Following up on yesterday’s post, one of the biggest challenges to ending sexual harassment is getting bystanders to speak up and intervene. It’s easy enough to think about what we would have done after the fact. When Jaym Gates wrote about the “WFC Creeper” from World Fantasy Con this year, I kept going over various things I could have said and done had I been there.
But it’s different when you’re in the moment. What if I’m misreading the situation? What if saying something only escalates the problem? Nobody else is speaking up, so maybe I’m the only one who’s getting a bad vibe. I’m not a terribly large or physically imposing person … is there really anything I can do?
It can be hard to think when you’re in the moment, which is one of the reasons I want to think and talk about it now. This isn’t an area where I have any formal training or experience, so I picked some brains while putting this list together.
1. Addressing the harasser. Sometimes someone is simply clueless and genuinely doesn’t get that what they’re doing is unwanted and unacceptable. Say you see someone at a signing who squees and sidles into a chair, wrapping him/herself around his/her favorite author. Sometimes all it takes is pulling that person aside and saying, “Look, I know you’re excited, but that’s not cool. It’s creepy.”
2. Is everything okay here? Another fairly straightforward option is to simply check in and ask if everything’s okay. If both parties say yes, then life is good. But if someone is being harassed and says no, or if they simply don’t answer in the affirmative, then you stick around. Now the harasser is outnumbered. Maybe you offer a way out. I’ve used the “Hey, are you ready for the next panel?” bit to help extricate friends from awkward conversations before, and that sort of thing could work here as well. starcat_jewel and jennygadget suggested questions like “Excuse me, what time is it?” or “Do you happen to know where _____ is?” Both questions insert another person into the conversation in a safe, nonconfrontational way, and asking about directions gives the victim an excuse to say, “Sure, let me show you…”
3. Strength in numbers. If I go up to some guy and tell him to stop grabbing and groping everyone, then it’s a one-on-one situation, and there’s a chance it’s going to escalate. So I grab a few friends first. I suspect most harassers are much less likely to escalate when they’re outnumbered four-to-one.
4. Voice > Muscle. I love working with new students at karate when they ask about stopping bullies or strangers, especially people bigger than they are. I have them play the part of the bad guy and come at me, and right when they’re about to lay hands on me, I drop to the ground with my hands and feet up to protect myself and shout, “NO! STRANGER! BULLY!” On one occasion, the poor kid levitated halfway to the door in fright. Now I’m not saying this is always the best response, but a loud voice attracts attention. If you project from the gut, a firm, “Dude, she said no!” should draw the attention of half the room. At that point, numbers are once again on your side.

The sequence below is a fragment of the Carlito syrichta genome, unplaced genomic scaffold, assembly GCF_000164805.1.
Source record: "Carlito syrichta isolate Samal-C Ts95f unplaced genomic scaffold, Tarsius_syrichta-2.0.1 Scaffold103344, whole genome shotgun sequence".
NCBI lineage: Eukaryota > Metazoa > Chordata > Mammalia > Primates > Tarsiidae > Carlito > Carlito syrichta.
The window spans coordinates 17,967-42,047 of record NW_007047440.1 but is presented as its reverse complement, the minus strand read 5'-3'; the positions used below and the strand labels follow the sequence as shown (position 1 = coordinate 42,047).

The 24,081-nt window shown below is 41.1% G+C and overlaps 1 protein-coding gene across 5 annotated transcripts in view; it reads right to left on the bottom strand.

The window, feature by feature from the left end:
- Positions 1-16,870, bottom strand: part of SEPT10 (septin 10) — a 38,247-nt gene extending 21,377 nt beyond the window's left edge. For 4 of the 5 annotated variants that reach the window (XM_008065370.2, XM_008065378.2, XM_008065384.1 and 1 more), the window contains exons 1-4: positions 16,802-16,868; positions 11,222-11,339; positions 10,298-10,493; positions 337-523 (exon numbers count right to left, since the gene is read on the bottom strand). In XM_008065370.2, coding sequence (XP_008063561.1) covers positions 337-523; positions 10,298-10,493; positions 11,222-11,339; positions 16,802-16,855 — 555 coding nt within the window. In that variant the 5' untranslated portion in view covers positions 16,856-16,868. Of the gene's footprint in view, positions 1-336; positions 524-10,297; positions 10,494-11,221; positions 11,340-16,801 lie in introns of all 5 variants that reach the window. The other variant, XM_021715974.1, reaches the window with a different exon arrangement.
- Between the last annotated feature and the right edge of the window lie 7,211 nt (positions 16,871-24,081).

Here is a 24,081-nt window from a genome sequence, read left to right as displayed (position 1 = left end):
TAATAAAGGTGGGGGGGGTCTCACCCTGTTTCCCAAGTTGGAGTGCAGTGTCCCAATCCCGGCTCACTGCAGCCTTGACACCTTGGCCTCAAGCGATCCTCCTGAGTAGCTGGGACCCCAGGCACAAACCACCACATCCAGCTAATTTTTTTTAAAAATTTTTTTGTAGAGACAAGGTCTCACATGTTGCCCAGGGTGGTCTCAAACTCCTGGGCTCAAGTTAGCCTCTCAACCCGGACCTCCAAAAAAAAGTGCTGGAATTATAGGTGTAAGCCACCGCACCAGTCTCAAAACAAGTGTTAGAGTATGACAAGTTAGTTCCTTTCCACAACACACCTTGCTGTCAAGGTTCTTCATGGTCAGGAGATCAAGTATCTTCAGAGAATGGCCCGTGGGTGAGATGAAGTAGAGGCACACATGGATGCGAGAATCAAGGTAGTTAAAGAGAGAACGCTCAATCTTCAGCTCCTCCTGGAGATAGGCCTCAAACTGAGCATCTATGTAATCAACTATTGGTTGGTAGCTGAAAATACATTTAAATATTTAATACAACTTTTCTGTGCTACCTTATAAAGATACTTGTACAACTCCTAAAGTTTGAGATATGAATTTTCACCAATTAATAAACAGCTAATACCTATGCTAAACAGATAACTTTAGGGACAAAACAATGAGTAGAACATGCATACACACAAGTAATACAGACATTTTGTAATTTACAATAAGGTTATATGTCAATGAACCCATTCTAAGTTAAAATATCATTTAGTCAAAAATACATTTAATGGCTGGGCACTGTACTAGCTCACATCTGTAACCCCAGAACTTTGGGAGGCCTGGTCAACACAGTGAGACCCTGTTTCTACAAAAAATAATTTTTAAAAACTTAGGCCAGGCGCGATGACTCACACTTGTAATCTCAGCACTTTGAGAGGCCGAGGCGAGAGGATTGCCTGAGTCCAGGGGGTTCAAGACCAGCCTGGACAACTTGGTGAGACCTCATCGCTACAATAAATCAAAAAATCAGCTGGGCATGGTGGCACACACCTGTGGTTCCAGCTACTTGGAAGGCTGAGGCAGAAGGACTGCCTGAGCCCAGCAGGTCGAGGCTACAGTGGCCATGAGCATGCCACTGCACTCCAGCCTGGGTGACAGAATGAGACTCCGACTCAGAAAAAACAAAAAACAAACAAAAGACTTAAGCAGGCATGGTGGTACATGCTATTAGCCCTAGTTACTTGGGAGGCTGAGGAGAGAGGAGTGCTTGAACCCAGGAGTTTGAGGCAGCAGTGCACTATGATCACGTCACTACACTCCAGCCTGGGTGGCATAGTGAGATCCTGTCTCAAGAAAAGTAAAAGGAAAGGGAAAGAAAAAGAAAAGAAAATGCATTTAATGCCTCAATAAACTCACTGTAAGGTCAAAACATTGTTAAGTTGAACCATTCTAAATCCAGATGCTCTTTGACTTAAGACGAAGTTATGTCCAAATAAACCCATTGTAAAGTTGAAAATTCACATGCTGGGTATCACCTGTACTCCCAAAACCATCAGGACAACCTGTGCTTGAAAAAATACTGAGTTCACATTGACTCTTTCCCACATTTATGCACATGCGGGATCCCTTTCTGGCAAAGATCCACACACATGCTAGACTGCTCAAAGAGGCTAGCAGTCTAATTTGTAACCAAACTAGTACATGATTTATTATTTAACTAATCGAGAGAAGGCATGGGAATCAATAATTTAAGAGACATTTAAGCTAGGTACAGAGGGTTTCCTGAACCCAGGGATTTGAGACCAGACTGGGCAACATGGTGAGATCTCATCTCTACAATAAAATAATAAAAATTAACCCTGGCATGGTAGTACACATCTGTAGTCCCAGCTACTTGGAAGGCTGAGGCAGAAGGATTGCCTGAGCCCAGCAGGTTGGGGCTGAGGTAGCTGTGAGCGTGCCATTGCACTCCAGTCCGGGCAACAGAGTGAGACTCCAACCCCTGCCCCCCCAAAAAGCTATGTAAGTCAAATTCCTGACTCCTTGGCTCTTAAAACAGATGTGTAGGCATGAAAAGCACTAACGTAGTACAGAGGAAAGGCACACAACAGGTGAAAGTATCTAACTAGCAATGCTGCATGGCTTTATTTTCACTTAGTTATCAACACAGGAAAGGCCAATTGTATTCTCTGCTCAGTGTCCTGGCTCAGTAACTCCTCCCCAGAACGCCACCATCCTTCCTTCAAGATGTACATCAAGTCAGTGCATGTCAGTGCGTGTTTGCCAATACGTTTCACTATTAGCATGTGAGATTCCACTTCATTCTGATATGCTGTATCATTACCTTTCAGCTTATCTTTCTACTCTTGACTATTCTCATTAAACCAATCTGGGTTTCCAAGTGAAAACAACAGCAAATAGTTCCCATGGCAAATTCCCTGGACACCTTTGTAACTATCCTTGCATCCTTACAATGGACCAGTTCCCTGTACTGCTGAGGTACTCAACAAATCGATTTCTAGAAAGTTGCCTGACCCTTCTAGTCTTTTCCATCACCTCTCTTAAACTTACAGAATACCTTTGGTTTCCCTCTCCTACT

5. Report it. I’m struggling with this one. We’re always pressuring victims to report, but that should be their choice, not one I make for them. One option is to talk to the victim and offer to go with them to report it. Another option, if I see something that makes me uncomfortable, is for me to report it to Ops or whoever’s organizing the event. Not to say “Hey, badge number 123 was groping [NAME], and she looked uncomfortable,” but maybe “Badge number 123 is getting sexually aggressive and not respecting people’s boundaries, and it’s making the party/panel/whatever really uncomfortable for me and a lot of other people.” At the very least, that alerts the con staff to the problem, allowing them to take further steps if necessary.
6. Be Aware of Gender Issues. While men sexually harassing women is most common, harassers are not exclusively male, nor are victims exclusively female. Don’t be afraid to speak up just because the gender dynamics don’t match your expectations. Also, men are often more likely to listen to other men, making it that much more important for us to speak up.
7. Ass-kicking. This is the one a lot of people talk about. “We just need to get some big, burly guys to kick his ass!” And the problem may escalate to the point where physical intervention is required. But physical intervention should be a last resort, and it’s much better to let security or the police handle this whenever possible unless you want to risk ending up in a) the hospital or b) jail. See also rachelmanija‘s post “Why Didn’t You Kick Him in the Balls?”
As I noted, I’m not an expert here. I’d love it if others could share thoughts and suggestions. For those with first-hand experience, what have you seen that worked, and what didn’t?